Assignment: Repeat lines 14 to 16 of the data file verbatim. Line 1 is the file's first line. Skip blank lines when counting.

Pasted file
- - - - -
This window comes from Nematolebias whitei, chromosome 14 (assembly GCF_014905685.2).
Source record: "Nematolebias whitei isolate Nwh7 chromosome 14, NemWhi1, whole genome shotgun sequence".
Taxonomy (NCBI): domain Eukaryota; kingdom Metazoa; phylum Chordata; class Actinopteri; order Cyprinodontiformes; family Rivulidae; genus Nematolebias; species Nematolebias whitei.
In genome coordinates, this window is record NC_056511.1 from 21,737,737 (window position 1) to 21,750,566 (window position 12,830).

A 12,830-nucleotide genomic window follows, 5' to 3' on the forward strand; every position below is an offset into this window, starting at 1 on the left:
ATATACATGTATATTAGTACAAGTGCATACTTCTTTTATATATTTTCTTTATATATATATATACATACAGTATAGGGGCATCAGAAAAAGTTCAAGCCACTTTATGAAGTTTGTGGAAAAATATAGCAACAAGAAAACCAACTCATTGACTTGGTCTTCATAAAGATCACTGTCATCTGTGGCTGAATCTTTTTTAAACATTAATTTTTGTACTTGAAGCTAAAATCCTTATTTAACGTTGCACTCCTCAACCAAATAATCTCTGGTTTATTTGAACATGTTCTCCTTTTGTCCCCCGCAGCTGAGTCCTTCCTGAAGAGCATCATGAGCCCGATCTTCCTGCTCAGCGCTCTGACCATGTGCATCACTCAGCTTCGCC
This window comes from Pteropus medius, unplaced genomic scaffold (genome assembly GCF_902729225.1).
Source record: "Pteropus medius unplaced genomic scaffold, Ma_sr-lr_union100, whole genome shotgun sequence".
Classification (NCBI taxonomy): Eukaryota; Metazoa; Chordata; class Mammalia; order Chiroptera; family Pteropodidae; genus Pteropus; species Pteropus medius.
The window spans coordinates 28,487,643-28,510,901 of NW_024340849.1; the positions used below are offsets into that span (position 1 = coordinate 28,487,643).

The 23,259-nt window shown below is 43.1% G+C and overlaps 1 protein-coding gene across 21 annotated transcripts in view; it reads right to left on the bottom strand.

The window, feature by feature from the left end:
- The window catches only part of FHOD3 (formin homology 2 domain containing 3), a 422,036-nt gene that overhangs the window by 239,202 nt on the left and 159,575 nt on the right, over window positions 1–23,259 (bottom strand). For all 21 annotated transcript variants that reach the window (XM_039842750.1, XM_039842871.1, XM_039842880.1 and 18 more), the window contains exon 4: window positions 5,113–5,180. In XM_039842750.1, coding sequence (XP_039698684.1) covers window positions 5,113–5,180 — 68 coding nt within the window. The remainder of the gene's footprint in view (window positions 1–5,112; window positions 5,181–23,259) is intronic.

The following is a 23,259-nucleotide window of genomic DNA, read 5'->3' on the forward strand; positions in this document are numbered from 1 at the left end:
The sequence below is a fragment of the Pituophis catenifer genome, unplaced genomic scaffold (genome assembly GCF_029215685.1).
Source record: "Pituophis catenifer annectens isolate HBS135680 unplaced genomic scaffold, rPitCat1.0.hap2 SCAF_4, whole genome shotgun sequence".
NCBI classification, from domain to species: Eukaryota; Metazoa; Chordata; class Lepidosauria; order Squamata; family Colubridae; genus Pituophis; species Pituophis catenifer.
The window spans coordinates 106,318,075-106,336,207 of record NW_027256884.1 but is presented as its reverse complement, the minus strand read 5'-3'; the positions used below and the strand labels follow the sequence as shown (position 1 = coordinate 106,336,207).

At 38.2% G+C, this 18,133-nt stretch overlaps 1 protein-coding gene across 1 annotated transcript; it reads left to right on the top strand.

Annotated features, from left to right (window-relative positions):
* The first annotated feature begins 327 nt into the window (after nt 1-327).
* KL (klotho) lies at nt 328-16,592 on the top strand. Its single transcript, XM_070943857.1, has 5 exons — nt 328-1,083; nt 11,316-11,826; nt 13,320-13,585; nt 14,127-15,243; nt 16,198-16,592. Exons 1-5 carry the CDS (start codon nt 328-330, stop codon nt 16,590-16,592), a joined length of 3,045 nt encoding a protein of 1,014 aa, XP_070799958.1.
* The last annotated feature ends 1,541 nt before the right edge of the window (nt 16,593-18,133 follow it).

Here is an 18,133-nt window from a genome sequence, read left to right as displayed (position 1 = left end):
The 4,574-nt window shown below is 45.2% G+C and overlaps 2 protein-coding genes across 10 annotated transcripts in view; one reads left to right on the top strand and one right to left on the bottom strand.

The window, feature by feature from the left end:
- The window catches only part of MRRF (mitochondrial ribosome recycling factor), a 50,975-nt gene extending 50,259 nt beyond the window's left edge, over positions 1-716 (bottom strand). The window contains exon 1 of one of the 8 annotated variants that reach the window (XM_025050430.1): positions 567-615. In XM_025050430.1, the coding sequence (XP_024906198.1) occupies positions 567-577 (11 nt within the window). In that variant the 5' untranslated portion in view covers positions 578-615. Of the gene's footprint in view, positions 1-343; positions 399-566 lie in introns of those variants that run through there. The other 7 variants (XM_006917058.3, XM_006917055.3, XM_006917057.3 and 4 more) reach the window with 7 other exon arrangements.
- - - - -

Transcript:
The following is a 23,259-nucleotide window of genomic DNA, read 5'->3' on the forward strand; positions in this document are numbered from 1 at the left end:
The sequence below is a fragment of the Pituophis catenifer genome, unplaced genomic scaffold (genome assembly GCF_029215685.1).
Source record: "Pituophis catenifer annectens isolate HBS135680 unplaced genomic scaffold, rPitCat1.0.hap2 SCAF_4, whole genome shotgun sequence".